GRA consultation question 3

My answer to Question 3:

Do you think there should be a requirement in the future for a diagnosis of gender dysphoria?

[third draft, 22/9/18]


I think that if an individual is to be treated as having a different legal sex from their biological sex, this should be limited to cases where there is a clear need for this legal fiction to be applied.

The shift in public attitudes towards transgender people over the period since the GRA was first enacted is to be welcomed. It is now much easier for people to live their lives in a variety of ways, and there are fewer restrictions on everyone’s choices regarding clothing, grooming, and the words and names they choose to identify themselves. These freedoms can be exercised without altering a person’s legal sex. I think this is a good thing, as I do not believe that a person’s sex should prescribe or restrict their choices in any of these areas. There is no reason to alter the law to enable people to more easily change their legal sex, because of this shift in cultural attitudes.

The Gender Recognition Act was originally drafted in order to afford transsexual people the human rights to privacy and a private family life. Now that same sex marriage is legal, a large part of the original reason for introducing the law has disappeared. The fact that transsexual people are protected from discrimination by the Equality Act 2010 also means that the need for privacy is diminished.

In general, I think it is in the best interests of society as a whole if the law is based on facts and words used in the law have their ordinary meaning in English. If the GRA is to be amended, I would like to see it clarified that a change of legal sex does not alter a person’s biological sex, which remains relevant in some circumstances.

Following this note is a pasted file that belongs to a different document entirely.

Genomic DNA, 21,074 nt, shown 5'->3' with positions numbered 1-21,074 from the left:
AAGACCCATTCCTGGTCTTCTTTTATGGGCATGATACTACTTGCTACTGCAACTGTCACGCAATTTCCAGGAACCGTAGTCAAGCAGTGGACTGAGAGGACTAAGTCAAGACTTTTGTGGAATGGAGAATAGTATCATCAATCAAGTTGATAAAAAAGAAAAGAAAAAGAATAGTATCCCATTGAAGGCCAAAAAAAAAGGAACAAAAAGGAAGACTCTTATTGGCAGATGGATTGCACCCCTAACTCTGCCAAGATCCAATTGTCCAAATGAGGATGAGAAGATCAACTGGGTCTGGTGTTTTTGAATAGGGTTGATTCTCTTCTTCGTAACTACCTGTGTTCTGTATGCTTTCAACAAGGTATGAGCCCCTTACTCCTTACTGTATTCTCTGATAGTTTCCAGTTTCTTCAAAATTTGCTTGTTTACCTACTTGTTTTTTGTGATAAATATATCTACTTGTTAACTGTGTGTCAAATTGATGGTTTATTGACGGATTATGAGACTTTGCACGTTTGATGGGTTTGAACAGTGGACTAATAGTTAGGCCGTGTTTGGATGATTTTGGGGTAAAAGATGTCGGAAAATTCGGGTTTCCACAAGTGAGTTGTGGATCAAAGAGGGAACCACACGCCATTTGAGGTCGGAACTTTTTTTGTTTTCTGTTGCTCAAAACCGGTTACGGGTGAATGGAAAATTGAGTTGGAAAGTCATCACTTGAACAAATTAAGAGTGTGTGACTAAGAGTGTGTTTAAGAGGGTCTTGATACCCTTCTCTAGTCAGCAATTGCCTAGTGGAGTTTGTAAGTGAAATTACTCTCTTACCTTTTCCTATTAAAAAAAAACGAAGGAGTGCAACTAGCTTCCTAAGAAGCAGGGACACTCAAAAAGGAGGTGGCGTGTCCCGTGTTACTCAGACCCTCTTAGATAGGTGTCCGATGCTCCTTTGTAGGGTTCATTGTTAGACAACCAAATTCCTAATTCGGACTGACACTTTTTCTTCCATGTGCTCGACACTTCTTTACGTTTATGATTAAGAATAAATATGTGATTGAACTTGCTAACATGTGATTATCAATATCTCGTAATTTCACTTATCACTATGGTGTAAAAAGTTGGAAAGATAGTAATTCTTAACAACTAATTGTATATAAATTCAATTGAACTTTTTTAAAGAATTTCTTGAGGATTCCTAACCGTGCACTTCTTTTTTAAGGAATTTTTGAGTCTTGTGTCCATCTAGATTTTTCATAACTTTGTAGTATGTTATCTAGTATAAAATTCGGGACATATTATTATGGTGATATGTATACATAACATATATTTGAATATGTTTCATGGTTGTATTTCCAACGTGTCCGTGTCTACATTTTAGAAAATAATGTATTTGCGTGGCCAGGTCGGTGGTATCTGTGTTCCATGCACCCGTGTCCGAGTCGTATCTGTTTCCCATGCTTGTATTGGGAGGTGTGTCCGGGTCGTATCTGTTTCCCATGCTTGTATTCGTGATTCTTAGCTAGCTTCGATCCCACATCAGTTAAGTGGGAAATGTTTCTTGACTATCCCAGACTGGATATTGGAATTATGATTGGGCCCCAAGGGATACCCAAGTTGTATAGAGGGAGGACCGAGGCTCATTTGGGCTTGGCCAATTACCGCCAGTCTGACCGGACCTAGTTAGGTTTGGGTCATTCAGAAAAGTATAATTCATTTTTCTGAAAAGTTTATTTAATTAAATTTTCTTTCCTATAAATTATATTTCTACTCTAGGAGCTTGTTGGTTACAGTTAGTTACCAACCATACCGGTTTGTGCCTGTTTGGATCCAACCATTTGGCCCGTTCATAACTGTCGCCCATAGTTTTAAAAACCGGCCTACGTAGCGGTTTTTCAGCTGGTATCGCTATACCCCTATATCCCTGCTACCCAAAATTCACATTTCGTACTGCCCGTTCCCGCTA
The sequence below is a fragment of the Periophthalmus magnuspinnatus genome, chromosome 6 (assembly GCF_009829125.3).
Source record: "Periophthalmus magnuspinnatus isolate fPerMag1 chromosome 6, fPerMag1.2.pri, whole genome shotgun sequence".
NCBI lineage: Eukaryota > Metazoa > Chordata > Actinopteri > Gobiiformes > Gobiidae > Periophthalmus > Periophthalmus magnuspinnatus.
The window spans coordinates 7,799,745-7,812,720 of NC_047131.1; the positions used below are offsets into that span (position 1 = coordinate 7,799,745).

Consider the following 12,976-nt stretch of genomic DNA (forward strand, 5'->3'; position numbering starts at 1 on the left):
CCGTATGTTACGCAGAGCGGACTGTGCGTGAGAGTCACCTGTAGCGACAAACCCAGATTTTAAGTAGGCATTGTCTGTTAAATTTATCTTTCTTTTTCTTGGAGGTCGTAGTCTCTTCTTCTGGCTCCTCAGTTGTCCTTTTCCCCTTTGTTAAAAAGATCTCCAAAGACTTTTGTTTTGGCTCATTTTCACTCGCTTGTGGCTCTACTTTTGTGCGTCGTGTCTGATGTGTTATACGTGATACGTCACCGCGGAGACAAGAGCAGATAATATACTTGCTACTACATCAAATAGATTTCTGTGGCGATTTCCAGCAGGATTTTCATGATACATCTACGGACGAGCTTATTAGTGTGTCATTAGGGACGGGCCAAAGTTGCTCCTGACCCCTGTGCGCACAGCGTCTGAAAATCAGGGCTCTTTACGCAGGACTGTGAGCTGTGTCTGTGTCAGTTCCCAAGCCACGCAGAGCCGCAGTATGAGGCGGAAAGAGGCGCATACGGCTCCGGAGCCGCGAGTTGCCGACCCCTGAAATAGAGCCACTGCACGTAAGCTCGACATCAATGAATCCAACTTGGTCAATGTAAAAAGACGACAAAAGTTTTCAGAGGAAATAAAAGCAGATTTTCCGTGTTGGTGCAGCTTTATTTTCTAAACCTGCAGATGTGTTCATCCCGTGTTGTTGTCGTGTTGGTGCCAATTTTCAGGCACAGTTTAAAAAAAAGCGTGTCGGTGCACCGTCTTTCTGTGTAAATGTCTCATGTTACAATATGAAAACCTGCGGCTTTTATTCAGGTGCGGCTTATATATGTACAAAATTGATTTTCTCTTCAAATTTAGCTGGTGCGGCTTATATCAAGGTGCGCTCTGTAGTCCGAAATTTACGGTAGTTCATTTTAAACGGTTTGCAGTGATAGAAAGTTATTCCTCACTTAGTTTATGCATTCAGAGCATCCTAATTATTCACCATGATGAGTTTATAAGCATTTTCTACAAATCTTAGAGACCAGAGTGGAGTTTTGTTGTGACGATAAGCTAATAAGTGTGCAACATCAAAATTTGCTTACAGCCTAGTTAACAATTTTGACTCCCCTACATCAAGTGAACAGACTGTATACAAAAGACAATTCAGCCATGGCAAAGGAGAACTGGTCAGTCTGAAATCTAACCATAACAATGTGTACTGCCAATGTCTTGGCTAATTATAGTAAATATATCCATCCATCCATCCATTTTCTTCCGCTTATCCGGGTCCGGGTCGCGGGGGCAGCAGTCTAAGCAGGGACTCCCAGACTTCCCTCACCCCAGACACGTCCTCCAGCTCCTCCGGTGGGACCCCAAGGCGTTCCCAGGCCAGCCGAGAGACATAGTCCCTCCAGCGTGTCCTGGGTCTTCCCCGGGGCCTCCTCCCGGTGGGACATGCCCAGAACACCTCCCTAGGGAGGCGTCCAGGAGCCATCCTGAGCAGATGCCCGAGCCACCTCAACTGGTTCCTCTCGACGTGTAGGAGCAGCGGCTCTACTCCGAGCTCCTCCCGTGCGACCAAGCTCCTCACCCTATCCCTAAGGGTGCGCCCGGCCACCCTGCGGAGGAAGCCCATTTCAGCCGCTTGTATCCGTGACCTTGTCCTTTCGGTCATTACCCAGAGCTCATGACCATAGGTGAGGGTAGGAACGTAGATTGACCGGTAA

I understand that some people still feel a need to alter their legal sex, but I think they should be asked to provide some evidence for why they need to do this.

The serious implications of permitting people to change their legal sex were discussed in Parliament when the Gender Recognition Act was originally passed. The Act creates two different ways for a person to be legally “female” or “male” – via birth, or through legal “gender recognition”. This affects all other laws, where these categories are relevant. It also has an impact on statistical data, regarding health issues, crime, and many other aspects of society.

It is clear from the records of the Parliamentary debates that everyone involved recognised these implications. The Act was passed on the basis that the people affected would be limited to those with a medical diagnosis of dysphoria, who would be seeking a medical transition. This was the stated justification for blurring the definition of sex, as the number of people affected was likely to be very small (approximately 5,000 individuals).

If the government is considering opening up the possibility of changing legal sex to anyone, on the sole basis of self-declaration, then the implications for the entire system of law and the safety of women and children who use single-sex services and spaces must be carefully considered.

The current system provides an opportunity for doctors to identify and assess those individuals whose reasons for seeking gender reassignment give cause for concern. In a paper published in 2011 (, Kate Saunders and Christopher Bass noted that out of 54 people who were assessed for suitability for gender reassignment surgery in Oxfordshire over a period of five years, two male individuals (5% of the 39 male applicants) were “seeking gender reassignment to facilitate or normalise paedophilia. This latter small group described gender reassignment as a means by which to increase their intimate contact with children, which they viewed to be more socially acceptable in a female role.”

Currently, the requirement for a diagnosis of gender dysphoria means that people who are identified by psychiatrists as having a harmful reason to seek a change of legal sex are filtered out. It means that people with a GRC are distinguished from such people, and gives confidence to other members of the public that a person with a GRC has undergone a process with some safeguarding measures in place. If this requirement were to be removed, the meaning and value of having a GRC would be diminished, and this would be to the detriment of trans people who already have a GRC.

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